Death of curiosity

We must remain curious, ask questions, do the diagnostic work and avoid displacing responsibility on the government


Hamza Haroon January 13, 2022
The writer is an Edward S Mason Fellow at Harvard University, Kennedy School of Government. He tweets @HamzaAliHaroon

The narrative of the broken system is a myth; the system is not broken. We are broken. A big part of this is because our society and leaders believe they have all the answers. There is zero curiosity to learn more or tolerate different opinions. Everything is black and white. The ‘know-it-all’ mentality stops us from being curious, displacing this responsibility to others. We all act like silent spectators and then complain once the show is over. This dangerous cycle is slowly paralysing our societies.

On my first day at Harvard, Professor Heifetz, a well-renowned professor, stunned me in his first lecture on leadership. He implied that ‘lack of curiosity’ implies you are simply dead, and displacing responsibility is society’s favourite tactic to avoid the hard work of exercising leadership.

Noor Mukadam was kidnapped, beaten and brutally beheaded in the heart of the capital of our country. As her parents plead for justice, many in our communities blamed Mukadam’s ‘lack of morals’ rather than her murderer’s evil intention as the reason for her tragic fate. The murderer’s elitist father even dared to tell his son that he would “handle the mess”.

An honest diagnostic laced with curiosity needs to happen across our communities to understand underlying loyalties and identities permitting these recurring failures within our societies. How have we allowed this permissive context to murder, rape, play moral police and delay justice to exist? How have we allowed the mere perception of the victim’s morals as her public sentence? In the recent Women, Peace and Security Index, a measure of women’s well-being in home, communities and societies, Pakistan is ranked among the 12 worst performing countries.

While the recent Gender Protection Unit is a step in the right direction by the government, it is not enough, and we must continue to be curious about the underlying leadership challenges in our societies. What is stopping us all from renegotiating our outdated and unspeakable loyalties?

Last month, one hundred men brutally and shamefully murdered a Sri Lankan man under the vague banner of blasphemy. A hundred men determined in minutes that the “alleged” act by Priyantha deserved death by lynching. Did the mob think that maybe Priyantha knew nothing about what actions constituted blasphemy? Lack of curiosity and compassion led to the death of an innocent person. For these hundred men, it was black and white. Over 70 people have been murdered with over 1,500 ‘blasphemy’ cases registered in the Islamic Republic of Pakistan in the last three decades.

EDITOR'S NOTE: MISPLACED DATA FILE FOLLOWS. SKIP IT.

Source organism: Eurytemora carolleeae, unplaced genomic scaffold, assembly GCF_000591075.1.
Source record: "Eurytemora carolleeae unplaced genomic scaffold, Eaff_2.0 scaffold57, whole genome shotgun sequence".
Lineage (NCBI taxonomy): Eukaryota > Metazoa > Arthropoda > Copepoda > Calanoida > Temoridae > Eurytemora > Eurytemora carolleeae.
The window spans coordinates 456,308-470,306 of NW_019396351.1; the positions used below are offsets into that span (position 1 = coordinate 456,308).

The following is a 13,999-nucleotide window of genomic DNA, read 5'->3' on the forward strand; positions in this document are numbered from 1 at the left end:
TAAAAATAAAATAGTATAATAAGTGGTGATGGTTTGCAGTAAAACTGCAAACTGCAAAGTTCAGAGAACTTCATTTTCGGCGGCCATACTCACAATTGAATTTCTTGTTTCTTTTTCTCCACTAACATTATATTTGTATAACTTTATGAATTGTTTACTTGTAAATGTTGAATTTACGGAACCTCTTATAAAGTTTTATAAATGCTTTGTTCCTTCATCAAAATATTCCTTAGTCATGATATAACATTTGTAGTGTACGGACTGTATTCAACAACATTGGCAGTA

One hundred men reflect many communities; our leaders and societies must recognise this. Under the pretext of two sentences, one hundred men became the judge, jury and executioner. No helpline, phone calls or changes to the education system, which are reasonable first steps, can fix this. Tackling the recent evil trends in our societies will take time, requiring various iterations of many solutions.

Lack of curiosity and zero diagnostic work has also paralysed Pakistan’s economy. Diagnostic work mandates further reflection into the repeated failures and builds capacity to do better. Pakistan has gone to the IMF 22 times in the last 63 years, while India has gone seven times, the last time in 1993. Recently, IMF approved a loan of $1 billion, post a lengthy negotiation between the government and the IMF. But a recent UNDP report states that $17 billion in subsidies and privileges are leveraged to the elite. Why does this disequilibrium exist? Will re-electing the same folks help us eliminate the pervasive elite capture and rent-seeking behaviour?

On the diplomatic front, religious factions continue to pressure the government and deprive Pakistanis of economic opportunities with certain countries. Yet, many Arab and Muslim nations found a way to partner with those countries. Does UAE have better Muslims than us? Have we asked ourselves who invented the spectrum of a good, better, best Muslim?

I took the leadership class because I was inspired by a huge banner that screamed “champions of curiosity” on the first day outside the Harvard library. Contrary to what our society manages to do with our youth, I did not want my curiosity dead. I revived it because I could not make the same mistakes. I rekindled it because I want to thrive and not merely survive.

Our societies can also become “champions of curiosity”. We must remain curious, ask questions, do the diagnostic work and avoid displacing responsibility on the government. By not doing the above, we give up the opportunity to exercise leadership and thrive. Our system is broken because we, the people, want it that way. Our societies draw up the illusions of a broken system to make themselves feel better but let’s not forget that we are all players of this system. Noor, Priyantha, and our economy are victims of our silence and our lack of curiosity as individuals, communities, and as a nation.

Published in The Express Tribune, January 13th, 2022.

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